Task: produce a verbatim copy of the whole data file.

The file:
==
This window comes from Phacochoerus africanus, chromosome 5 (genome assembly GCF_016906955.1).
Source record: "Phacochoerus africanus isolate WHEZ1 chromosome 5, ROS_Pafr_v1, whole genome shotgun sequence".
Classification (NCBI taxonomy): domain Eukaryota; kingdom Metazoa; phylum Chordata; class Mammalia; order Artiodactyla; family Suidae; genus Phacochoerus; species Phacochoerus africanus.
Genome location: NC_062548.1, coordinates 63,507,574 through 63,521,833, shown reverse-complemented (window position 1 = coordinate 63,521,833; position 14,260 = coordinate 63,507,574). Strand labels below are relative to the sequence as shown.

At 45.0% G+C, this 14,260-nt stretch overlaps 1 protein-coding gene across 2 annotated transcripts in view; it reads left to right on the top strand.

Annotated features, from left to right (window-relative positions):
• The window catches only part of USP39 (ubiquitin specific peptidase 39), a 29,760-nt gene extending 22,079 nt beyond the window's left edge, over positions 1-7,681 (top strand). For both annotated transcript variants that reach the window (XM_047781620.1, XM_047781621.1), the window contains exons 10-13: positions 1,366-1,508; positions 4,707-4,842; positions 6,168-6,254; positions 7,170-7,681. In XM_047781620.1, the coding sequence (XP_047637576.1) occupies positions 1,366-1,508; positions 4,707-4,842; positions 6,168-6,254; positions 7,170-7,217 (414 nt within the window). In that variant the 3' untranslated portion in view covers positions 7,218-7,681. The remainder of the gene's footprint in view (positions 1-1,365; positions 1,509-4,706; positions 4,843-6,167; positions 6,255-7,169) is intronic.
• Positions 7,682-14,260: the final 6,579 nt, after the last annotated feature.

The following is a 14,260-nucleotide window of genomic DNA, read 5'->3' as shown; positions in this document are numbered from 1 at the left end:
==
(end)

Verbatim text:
This window comes from Phacochoerus africanus, chromosome 5 (genome assembly GCF_016906955.1).
Source record: "Phacochoerus africanus isolate WHEZ1 chromosome 5, ROS_Pafr_v1, whole genome shotgun sequence".
Classification (NCBI taxonomy): domain Eukaryota; kingdom Metazoa; phylum Chordata; class Mammalia; order Artiodactyla; family Suidae; genus Phacochoerus; species Phacochoerus africanus.
Genome location: NC_062548.1, coordinates 63,507,574 through 63,521,833, shown reverse-complemented (window position 1 = coordinate 63,521,833; position 14,260 = coordinate 63,507,574). Strand labels below are relative to the sequence as shown.

At 45.0% G+C, this 14,260-nt stretch overlaps 1 protein-coding gene across 2 annotated transcripts in view; it reads left to right on the top strand.

Annotated features, from left to right (window-relative positions):
• The window catches only part of USP39 (ubiquitin specific peptidase 39), a 29,760-nt gene extending 22,079 nt beyond the window's left edge, over positions 1-7,681 (top strand). For both annotated transcript variants that reach the window (XM_047781620.1, XM_047781621.1), the window contains exons 10-13: positions 1,366-1,508; positions 4,707-4,842; positions 6,168-6,254; positions 7,170-7,681. In XM_047781620.1, the coding sequence (XP_047637576.1) occupies positions 1,366-1,508; positions 4,707-4,842; positions 6,168-6,254; positions 7,170-7,217 (414 nt within the window). In that variant the 3' untranslated portion in view covers positions 7,218-7,681. The remainder of the gene's footprint in view (positions 1-1,365; positions 1,509-4,706; positions 4,843-6,167; positions 6,255-7,169) is intronic.
• Positions 7,682-14,260: the final 6,579 nt, after the last annotated feature.

The following is a 14,260-nucleotide window of genomic DNA, read 5'->3' as shown; positions in this document are numbered from 1 at the left end: